It's simple, really: We know about most of the matter that is common around here, which is matter that exists under the conditions that we have here.
Now, when we go ahead and try to create hitherto unknown forms of matter, we create extreme conditions not normally encountered around us. A way to do this that we understand fairly well is to create extreme pressures and extreme temperatures, as in RHIC collisions.
As it happens, those are the conditions inside collapsed stars, so when we discover new forms of matter this way, it's likely that it exist there, as well.
Your friendly neighborhood hopefully-soon-to-be astrophysicist
He shits you not!
Shed and outhouse are uncommon these days, but only a year back, I calculated stuff in femtobarns in my exam of Particle Physics.
Wouldn't an Anti-Strange Hypernuclei just be a Normal Hypernuclei?
"Strange", in this context, means "having the attribute of positive strangeness", which means that these hypernuclei are composed of at least one nucleon which, in turn, is composed of at least one strange quark (as opoosed to "ordinary" up and down quarks).
Thus, "anti-strange" means "having the attribute of negative strangeness", which stands for all the ablove blah-blah, but with "strange anti-quark" inserted instead of "strange quark".
Hypernuclei with negative strangeness haven't been "created for the first time". They've been produced in RHIC collisions for as long as they've been running (with sufficient energy), and it's only now that we've been able to see them.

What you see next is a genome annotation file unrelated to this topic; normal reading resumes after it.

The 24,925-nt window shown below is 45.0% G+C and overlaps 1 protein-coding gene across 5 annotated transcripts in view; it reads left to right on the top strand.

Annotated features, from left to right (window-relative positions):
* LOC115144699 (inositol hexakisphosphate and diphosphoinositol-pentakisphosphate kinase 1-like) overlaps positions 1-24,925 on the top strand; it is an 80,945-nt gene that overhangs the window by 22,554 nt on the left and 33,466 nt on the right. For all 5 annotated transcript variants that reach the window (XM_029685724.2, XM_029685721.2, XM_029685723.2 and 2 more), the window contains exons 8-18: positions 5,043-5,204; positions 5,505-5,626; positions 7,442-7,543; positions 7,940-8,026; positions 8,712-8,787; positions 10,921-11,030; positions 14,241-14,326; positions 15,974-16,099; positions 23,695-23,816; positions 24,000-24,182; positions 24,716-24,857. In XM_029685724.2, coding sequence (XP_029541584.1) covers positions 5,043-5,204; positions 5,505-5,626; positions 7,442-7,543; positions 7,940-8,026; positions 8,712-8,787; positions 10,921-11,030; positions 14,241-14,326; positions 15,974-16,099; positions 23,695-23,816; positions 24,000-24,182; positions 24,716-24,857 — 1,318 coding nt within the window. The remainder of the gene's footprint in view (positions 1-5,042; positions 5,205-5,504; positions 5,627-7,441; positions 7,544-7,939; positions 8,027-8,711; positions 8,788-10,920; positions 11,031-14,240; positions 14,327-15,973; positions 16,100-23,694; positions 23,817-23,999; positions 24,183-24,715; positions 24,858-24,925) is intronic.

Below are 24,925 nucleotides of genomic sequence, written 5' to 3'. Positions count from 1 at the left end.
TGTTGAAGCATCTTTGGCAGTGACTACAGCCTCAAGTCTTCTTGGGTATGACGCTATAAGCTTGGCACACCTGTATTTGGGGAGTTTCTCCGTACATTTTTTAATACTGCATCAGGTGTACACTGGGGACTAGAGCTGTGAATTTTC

That, however, is quite the accomplishment, as relativistic heavy ions collisions are so complex that we're hardly begun to understand what happens in them. Think a two-hundred-truck collision at 1,000 mph, and you're interested in what screw came from which truck and how the drivers' shoes were tied.
[No truck drivers were hurt in the writing of this comment!]
Now anyone think this story was posted just because the quark happens to be named "strange"?
Well, you certainly won't find Truth or Beauty here!
Well, it makes sense to someone familiar with accelerator design, but it's pretty redundant:
A calorimeter measures the deposition of energy along the trajectory of particles created in or scattered by a collision. Since other, more precise or better suited methods for measuring electromagnetic particles such as electron and muons exist, calorimeters are mostly used for hadrons. And it is highly likely that it be digital, because without a trigger for choosing ~200 events per second to be saved and processed out of hundreds of thousands that actually ocur every second, you'd have yourself a nice, useless analog calorimeter.
So yeah, "Digital Hadron Calorimeter" is a bit of a buzzword-fest, but it gets the message across.
I'm not sure it was ever supposed to apply to photons in any case.
Probably not, since photons, being their own antiparticles, never had arrows attached to them in Feynman graphs to begin with.
div B = 0
equation were modified to read, say
div B = rho_m / mu_0
in analogy to Gauss' law. The defining qualities of Maxwell's model, such as the compliance with relativity, would remain intact.
For further reading on this, David J. Griffiths' 'Introduction to Electrodynamics' is many a professor's first recommendation to students.
Multics is security spelled sideways.